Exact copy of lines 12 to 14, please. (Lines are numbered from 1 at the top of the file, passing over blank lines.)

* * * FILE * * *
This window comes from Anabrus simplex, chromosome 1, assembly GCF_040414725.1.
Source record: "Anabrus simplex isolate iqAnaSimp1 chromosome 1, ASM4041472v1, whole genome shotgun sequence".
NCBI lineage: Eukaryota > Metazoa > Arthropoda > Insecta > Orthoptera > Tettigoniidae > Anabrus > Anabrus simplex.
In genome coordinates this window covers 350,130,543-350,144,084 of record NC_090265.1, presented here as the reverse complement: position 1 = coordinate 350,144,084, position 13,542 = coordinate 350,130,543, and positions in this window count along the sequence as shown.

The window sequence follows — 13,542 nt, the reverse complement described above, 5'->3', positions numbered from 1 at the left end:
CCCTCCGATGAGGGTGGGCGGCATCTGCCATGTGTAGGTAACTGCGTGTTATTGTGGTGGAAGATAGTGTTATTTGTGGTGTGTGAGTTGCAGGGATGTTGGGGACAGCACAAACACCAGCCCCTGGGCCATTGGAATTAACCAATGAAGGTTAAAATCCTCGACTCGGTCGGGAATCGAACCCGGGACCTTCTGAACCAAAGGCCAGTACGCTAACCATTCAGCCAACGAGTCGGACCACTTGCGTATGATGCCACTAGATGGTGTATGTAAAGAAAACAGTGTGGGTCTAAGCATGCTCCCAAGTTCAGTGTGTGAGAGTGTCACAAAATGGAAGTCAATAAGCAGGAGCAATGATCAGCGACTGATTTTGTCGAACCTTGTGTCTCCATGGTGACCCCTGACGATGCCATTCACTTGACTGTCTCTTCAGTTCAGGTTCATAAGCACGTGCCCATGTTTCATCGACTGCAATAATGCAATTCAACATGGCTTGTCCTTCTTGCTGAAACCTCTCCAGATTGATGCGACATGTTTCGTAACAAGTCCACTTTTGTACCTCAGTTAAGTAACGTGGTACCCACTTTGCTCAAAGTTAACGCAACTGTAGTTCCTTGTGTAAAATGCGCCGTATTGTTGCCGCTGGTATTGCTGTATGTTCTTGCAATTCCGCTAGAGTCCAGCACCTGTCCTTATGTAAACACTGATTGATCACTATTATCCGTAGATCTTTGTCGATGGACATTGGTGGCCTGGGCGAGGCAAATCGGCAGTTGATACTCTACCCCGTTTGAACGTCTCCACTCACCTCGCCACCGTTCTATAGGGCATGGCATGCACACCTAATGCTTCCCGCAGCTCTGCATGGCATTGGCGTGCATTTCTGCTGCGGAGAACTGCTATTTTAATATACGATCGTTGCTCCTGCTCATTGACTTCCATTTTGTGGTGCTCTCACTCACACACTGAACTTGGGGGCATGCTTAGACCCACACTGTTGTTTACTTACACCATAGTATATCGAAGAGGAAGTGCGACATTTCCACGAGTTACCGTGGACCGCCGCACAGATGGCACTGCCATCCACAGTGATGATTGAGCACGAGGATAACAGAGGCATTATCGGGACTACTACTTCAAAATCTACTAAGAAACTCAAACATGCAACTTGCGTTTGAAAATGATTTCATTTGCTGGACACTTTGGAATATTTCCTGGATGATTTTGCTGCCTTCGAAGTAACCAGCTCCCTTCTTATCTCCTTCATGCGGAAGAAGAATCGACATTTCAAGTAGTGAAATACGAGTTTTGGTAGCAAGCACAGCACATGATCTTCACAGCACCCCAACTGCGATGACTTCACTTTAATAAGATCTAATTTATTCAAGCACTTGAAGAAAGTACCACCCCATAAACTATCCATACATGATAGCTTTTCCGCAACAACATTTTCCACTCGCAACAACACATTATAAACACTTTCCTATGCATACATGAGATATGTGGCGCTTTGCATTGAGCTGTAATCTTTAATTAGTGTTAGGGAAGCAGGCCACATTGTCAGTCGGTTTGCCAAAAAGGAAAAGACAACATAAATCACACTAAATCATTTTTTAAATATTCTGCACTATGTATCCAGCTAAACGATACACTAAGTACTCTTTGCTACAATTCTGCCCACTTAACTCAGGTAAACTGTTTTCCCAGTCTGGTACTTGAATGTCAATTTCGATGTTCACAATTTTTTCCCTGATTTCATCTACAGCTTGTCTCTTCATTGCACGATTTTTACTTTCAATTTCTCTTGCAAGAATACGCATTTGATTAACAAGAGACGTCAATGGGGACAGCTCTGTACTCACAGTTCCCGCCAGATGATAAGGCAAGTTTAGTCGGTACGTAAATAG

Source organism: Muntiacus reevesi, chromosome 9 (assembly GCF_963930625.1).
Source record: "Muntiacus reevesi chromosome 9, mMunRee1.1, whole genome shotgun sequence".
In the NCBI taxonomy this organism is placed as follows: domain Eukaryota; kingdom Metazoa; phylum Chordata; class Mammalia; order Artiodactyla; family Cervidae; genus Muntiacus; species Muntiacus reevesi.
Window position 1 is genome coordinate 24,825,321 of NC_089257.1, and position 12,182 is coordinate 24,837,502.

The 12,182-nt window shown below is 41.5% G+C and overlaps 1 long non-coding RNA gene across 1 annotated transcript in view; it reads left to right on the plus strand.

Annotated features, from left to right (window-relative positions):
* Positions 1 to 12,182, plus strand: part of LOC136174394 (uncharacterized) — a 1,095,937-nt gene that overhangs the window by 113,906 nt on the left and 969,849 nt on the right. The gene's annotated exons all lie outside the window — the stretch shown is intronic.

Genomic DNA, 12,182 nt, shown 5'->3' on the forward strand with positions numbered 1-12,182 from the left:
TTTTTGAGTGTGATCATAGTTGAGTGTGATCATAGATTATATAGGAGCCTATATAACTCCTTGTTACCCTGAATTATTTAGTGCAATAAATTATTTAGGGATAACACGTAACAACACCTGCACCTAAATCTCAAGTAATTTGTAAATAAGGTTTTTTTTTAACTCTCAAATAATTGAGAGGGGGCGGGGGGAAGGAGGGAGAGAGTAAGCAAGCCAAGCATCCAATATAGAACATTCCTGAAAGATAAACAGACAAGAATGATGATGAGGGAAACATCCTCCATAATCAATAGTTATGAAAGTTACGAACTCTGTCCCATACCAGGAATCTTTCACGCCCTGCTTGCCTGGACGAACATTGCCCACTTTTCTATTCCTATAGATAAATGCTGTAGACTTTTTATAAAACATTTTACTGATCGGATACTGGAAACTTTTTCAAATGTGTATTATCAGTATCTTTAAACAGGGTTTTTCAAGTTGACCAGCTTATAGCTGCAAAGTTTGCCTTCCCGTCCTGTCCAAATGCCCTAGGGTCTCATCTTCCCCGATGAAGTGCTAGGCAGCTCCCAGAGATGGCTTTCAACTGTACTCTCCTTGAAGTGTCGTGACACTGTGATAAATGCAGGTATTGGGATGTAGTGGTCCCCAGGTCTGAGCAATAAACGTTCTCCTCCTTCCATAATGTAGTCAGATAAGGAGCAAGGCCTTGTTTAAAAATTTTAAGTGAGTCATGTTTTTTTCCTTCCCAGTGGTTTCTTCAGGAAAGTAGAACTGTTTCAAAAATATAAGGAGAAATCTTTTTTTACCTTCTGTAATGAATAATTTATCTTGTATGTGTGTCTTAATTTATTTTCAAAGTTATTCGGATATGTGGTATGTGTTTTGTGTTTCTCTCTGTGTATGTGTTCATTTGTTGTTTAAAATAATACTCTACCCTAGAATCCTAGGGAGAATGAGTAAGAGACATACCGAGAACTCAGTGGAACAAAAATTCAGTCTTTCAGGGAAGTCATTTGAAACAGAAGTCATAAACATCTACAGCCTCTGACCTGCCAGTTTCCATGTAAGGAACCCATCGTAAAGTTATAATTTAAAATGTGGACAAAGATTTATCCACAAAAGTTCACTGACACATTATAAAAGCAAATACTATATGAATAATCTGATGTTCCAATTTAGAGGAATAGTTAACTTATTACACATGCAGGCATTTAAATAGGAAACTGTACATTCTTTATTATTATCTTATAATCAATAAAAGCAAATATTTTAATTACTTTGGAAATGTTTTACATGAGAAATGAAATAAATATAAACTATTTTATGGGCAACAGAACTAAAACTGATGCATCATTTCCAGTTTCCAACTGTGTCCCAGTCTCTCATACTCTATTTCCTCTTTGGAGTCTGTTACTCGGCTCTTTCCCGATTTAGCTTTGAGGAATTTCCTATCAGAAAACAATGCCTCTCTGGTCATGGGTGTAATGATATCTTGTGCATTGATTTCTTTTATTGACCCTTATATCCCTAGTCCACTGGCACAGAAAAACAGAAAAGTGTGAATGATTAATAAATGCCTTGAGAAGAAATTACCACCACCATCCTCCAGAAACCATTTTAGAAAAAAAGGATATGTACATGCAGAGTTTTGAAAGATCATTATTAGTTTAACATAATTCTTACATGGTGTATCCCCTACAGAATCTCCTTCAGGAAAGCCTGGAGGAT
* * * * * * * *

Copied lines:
Annotated features, from left to right (window-relative positions):
* Positions 1 to 12,182, plus strand: part of LOC136174394 (uncharacterized) — a 1,095,937-nt gene that overhangs the window by 113,906 nt on the left and 969,849 nt on the right. The gene's annotated exons all lie outside the window — the stretch shown is intronic.

Genomic DNA, 12,182 nt, shown 5'->3' on the forward strand with positions numbered 1-12,182 from the left: